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Math Help - Chemist needs help in maths - Data analysis

  1. #1
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    Chemist needs help in maths - Data analysis

    Hi!
    Congratulations for this forum, is great!

    I post this in basic area because i think it's basic for you, however it isnīt for me. I'm doing a project on chemistry and i need some help on analysis of data, if possible. I think i can get more help from a mathematician then a chemist. I'm studying a property (CMC, critical micellar concentration) of a solution, and to treat data i trace a plot of concentration (m) Vs specific conductivity (k), like this:



    Then with a linear fit i get two straight lines, and the intersection is the CMC:



    The problem begins when the variation is very smooth, like this:



    Now, i've found this paper where they did a "complicated" - at least for me - data treatment and get a derivate-like result:




    On page 138, in Results and Discussion, they said:
    The problem of estimating the derivatives of the regression curve has beenvresolved by implementing the local polynomial regression estimator in the programming language Matlab, using the quartic kernel and plug-in optimal AMSE bandwidth. The calculation of hopt(x0) was achieved by estimating σε2 using a local polynomial regression, with a pilot bandwidth; the Parzen-Rosenblatt kernel estimator for f(x0) was also obtained by using a pilot bandwidth, and a parametric regression and a local polynomial regression were used for m(p+1)(x0). To avoid the problem of choosing an initial value h0, an iterative ap- proach was taken starting with a large h0. This initial pilot bandwidth produces another bandwidth, and this last one produces another, and so on. The iteration is continued to convergence.


    paper: Chemist needs help in maths - Data analysis-nonparametric-approach-calculate-critical-micelle-concentrations-local-polynomial-regr.pdf

    This is chinese for me. I've never work in mathlab,so..it's sound very difficult to me to replicate this method, i just know the basics of math to work. But i would like give it a try. I've done the first and the second dervivative (dk/dm) ant it didn't worked. Its difficult to work with mathlab and this plugin? Is doable to a non-expert? Do you have any sugestion of a method to do the analysis of my data?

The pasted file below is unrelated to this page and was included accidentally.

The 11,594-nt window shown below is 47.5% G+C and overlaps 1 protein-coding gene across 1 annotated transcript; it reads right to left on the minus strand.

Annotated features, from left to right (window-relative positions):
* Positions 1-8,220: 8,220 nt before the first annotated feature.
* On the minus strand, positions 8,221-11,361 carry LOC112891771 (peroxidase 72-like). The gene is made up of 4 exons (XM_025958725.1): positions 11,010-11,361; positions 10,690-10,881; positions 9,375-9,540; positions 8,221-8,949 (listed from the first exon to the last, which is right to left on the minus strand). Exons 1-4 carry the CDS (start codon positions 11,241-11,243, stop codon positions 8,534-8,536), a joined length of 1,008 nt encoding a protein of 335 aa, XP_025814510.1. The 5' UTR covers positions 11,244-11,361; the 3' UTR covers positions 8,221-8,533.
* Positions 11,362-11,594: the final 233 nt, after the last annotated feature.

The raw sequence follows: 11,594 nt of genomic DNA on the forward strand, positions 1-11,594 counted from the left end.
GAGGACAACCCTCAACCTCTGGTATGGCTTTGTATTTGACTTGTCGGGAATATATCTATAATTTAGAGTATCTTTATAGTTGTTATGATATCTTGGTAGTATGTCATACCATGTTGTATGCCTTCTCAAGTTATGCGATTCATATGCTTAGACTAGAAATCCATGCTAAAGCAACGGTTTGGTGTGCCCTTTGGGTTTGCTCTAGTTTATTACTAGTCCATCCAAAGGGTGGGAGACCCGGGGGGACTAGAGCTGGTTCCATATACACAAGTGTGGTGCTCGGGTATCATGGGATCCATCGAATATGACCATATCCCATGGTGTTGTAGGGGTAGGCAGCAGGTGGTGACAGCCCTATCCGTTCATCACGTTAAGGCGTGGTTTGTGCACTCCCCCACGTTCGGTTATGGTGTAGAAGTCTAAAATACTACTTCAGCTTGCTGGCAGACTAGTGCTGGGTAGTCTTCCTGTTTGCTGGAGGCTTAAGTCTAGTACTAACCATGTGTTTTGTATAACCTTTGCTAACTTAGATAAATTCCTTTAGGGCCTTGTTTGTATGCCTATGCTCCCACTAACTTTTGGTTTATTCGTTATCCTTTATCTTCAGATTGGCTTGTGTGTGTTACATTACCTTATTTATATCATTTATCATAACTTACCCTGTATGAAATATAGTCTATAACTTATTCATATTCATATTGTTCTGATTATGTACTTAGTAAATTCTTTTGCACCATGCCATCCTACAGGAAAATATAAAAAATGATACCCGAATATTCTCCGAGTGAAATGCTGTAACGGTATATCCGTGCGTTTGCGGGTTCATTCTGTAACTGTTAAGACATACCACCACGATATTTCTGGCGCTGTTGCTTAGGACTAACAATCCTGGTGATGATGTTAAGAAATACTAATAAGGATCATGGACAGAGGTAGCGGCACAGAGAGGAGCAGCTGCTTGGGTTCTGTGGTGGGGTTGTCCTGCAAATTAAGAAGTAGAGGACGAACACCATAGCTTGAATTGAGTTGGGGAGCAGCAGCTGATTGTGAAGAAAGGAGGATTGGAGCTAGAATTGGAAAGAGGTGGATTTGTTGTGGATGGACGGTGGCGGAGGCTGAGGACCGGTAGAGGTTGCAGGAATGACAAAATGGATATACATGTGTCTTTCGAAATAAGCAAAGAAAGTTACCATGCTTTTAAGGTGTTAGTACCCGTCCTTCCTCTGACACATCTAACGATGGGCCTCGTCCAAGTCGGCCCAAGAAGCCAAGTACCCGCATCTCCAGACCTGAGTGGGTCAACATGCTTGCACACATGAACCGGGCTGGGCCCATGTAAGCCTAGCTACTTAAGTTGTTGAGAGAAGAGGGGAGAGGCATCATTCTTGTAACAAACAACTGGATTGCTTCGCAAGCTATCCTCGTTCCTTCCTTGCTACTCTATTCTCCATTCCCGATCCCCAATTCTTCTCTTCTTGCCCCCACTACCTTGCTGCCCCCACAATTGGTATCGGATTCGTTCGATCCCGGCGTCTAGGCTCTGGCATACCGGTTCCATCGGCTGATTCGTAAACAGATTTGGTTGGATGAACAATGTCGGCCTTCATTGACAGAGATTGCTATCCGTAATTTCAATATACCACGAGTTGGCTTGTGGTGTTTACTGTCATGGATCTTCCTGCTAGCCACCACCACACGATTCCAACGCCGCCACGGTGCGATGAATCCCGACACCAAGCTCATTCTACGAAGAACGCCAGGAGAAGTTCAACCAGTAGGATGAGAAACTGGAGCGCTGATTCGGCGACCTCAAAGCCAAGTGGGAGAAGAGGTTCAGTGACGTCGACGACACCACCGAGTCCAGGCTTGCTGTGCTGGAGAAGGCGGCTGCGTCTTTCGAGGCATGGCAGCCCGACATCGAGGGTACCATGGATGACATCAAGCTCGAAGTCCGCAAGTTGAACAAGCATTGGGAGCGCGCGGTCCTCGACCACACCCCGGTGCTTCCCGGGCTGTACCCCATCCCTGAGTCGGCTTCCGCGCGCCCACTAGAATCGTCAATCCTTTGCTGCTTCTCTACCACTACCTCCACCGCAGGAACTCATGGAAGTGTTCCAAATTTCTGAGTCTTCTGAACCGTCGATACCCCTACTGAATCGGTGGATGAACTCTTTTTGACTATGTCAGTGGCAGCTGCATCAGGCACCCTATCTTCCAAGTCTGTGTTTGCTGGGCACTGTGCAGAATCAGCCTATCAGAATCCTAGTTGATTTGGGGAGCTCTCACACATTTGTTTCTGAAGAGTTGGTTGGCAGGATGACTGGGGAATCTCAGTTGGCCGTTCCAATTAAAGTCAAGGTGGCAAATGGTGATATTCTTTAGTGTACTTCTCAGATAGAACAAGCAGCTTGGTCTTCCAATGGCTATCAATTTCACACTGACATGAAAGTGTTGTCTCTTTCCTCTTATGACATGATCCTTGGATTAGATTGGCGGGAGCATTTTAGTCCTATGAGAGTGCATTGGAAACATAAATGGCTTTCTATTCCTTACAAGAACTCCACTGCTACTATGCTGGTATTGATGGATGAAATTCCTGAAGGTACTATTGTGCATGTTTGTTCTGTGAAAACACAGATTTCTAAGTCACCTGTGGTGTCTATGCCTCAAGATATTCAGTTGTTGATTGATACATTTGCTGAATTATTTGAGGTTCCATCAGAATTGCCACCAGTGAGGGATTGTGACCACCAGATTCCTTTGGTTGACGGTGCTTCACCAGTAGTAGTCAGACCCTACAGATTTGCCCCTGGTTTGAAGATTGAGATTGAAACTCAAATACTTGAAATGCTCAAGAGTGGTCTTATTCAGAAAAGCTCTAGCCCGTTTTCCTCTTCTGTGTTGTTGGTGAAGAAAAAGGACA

Thank you!

    PS - Sorry my bad english!
    Attached Thumbnails Attached Thumbnails Chemist needs help in maths - Data analysis-captura-de-ecra-2010-07-01-03.16.35.png   Chemist needs help in maths - Data analysis-grafico-sem-rectas.png   Chemist needs help in maths - Data analysis-grafico-com-derivada.png   Chemist needs help in maths - Data analysis-grafico-com-resctas.png  
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  2. #2
    A Plied Mathematician
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    I would put this question in the University Math Help\Advanced Applied Math or University Math Help\Other Advanced Topics section. Just a heads-up.

    I have a couple of questions: presumably you're trying to find CMC, or the intersection of these two fitted lines. Do you have any bounds on the location? For example, do you always know that this many data points corresponds to the first line, and the next however many data points corresponds to the second line? Or perhaps do you always know that the CMC occurs after a particular value of m or before a particular value of m?

    Or here's another question: do you always know that the function is concave down?

    Here's one algorithm:

    1. Take clusters of 5 contiguous data points (or so). Fit parabolas to them.
    2. Take the second derivatives of each of the fitted polynomials (this equals twice the coefficient of the x^{2} term).
    3. Find the most negative of these second derivative values. That is your CMC.

    Here's another algorithm:

    1. Rotate all of your data points through an angle \theta such that the y-component of the first data point is equal to the y component of the last data point.
    2. Run a peak-finding routine to find the maximum value of the rotated data points. Keep track of the index of the data point corresponding to this maximum.
    3. Rotate all the data points through an angle -\theta to get back to your starting point. The x and y component of the indexed data point is fairly close to the CMC. You'd have to analyze the possible error here, because of the resolution of your data points.
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  3. #3
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    Acbeet,
    Thank you for your attention! Humm..maybe its a good ideia to move it, but just a Mod can do it, right?